I am glad that I have earned golden opinions from James Keery in the past; and sorry, though not altogether surprised, to know that I have forfeited his good opinion by a couple of attempts I have lately made to understand what is meant in poetry by 'postmodernism'. He is right to think that I have my tongue in my cheek when I speak of pursuing my researches into this phenomenon. For research, certainly literary research, will never run to ground a creature that lives entirely by fad and fashion, whose spoor accordingly can be picked up only in and between the lines of smart fugitive journalism. Mr Keery thinks that responsible criticism should concern itself with less flimsy documents. And I agree with him - hence the tone of angry facetiousness which I find myself using when compelled (by the times, and my responsibility to them - for he agrees I am 'influential') to attend to ephemera which he and I alike could, if our culture were in a healthier state, leave to consume themselves and pass away. But after several years trying to apply this flattering unction to my critical conscience, I discovered some time ago that I had after all no confidence that the fatuities trading under the label 'postmodernism' would pass away of their own accord. Hence my attempts, which so understandably distress James Keery, to hunt down and scotch the stupid and unnecessary beast in its own haunts - which are certainly not the hunting-grounds of respectable literary scholarship. I go slumming with Ralph Glasser and Zygmunt Bauman and Southampton's Professor Roy Lewis, not because I like their company but because that is where the trail leads. And I have the right to ask James Keery: If I didn't indict Southampton University's English and Law faculties, who would? (From those quarters, he will notice, not a peep has been heard.)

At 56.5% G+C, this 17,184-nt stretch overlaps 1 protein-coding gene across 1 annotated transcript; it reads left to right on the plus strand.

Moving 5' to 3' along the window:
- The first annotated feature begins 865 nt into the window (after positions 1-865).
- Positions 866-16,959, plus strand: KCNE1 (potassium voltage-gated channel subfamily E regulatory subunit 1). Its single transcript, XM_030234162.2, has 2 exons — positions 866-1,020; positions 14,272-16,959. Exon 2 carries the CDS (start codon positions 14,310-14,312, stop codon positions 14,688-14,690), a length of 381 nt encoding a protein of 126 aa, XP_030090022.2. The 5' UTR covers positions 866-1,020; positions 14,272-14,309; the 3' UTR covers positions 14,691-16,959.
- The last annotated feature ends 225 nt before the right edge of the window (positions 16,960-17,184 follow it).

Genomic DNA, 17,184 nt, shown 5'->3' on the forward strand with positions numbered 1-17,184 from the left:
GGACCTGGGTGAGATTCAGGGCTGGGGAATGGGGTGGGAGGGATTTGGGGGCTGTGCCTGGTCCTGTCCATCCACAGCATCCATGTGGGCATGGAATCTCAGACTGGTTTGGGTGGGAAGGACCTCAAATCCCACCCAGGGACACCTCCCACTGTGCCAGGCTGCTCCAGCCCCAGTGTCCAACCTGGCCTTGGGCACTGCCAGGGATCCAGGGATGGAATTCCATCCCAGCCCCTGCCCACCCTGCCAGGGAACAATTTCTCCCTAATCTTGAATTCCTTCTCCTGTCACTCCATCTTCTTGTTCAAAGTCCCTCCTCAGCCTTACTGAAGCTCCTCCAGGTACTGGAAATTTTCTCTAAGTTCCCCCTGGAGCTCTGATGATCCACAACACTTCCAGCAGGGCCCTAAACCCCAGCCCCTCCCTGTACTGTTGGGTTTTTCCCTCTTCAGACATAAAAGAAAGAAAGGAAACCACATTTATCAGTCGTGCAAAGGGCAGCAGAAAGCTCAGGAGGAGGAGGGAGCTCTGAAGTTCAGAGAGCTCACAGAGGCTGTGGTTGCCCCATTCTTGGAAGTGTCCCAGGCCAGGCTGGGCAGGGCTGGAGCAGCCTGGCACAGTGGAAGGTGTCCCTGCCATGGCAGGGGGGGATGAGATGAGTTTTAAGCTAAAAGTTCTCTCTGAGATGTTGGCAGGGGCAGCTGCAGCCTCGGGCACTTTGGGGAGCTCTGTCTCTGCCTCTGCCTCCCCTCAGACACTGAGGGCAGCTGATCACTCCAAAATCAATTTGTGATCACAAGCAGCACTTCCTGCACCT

Keery would have me engage with (rather than Glasser, Bauman and Lewis) John Ashbery, Jeremy Prynne and Roy Fisher - which would make me respectable, since these last three are names that a literary scholar can decently be concerned with, whereas it is indecent of him to pry into the affairs of sociologists and lawyers like Roy Lewis and Zygmunt Bauman and Ralph Glasser. Departments and disciplines make common cause, whatever their internal disagreements, against the interloper - who has been, the historical record shows, more often than not the literary man. Keery, without in the least intending it I believe, endorses that arrangement: let the literary man attend to poems and novels and plays, not to larger (or at all events waftier) issues that are not his concern. I would maintain, citing Coleridge and Southey, William Morris and Ruskin and D.H. Lawrence, that on the contrary the perceivable drifts or drives of human society in his time are very immediately the concern of the responsible artist, and therefore of the critic/commentator who undertakes to make that artist's insights more widely understood. Keery intriguingly and cleverly challenges me with Lawrence's treatment of Freudianism, claiming to find in Lawrence a clear and firm distinction between the mere modish 'ism' and the body of Freud's true and compelling insights. But, leaving aside the still disputed question whether Freud's insights are in any verifiable sense 'true', the parallel with postmodernism will not hold; for in the latter case there is not, nor do postmodernists pretend there is, any body or system of insights distinct from the rhetorical/polemical front that the spokesman for postmodernism collaborate in putting before us. That very concept, the 'true', is what they are concerned to rule out of court; for whatever is advanced as self-evident or necessary truth, the postmodernists will undertake to unmask as historically-determined or gender-determined. On this showing the truth about Aldo Moro's murder in 1983 is inaccessible; and Allen Curnow's account of it in verse carries no more authority than that of the merest paparazzo at the time, being at once discounted as soon as Curnow is 'exposed' as a male New Zealander. Along these lines any monstrosity can be explained, or explained away, or made into black comedy; and that is why I cannot, as James Keery wants, accept 'postmodern' as just a label or flag of convenience. Many no doubt do use the word in that innocently sloppy way, but there are other manipulators whose designs on and through the disputed words ('postmodern', 'postmodernist', 'postmodernity') are thoroughly precise and sinister. James Keery may have nerves of steel, but I admit that these operators scare me out of my wits.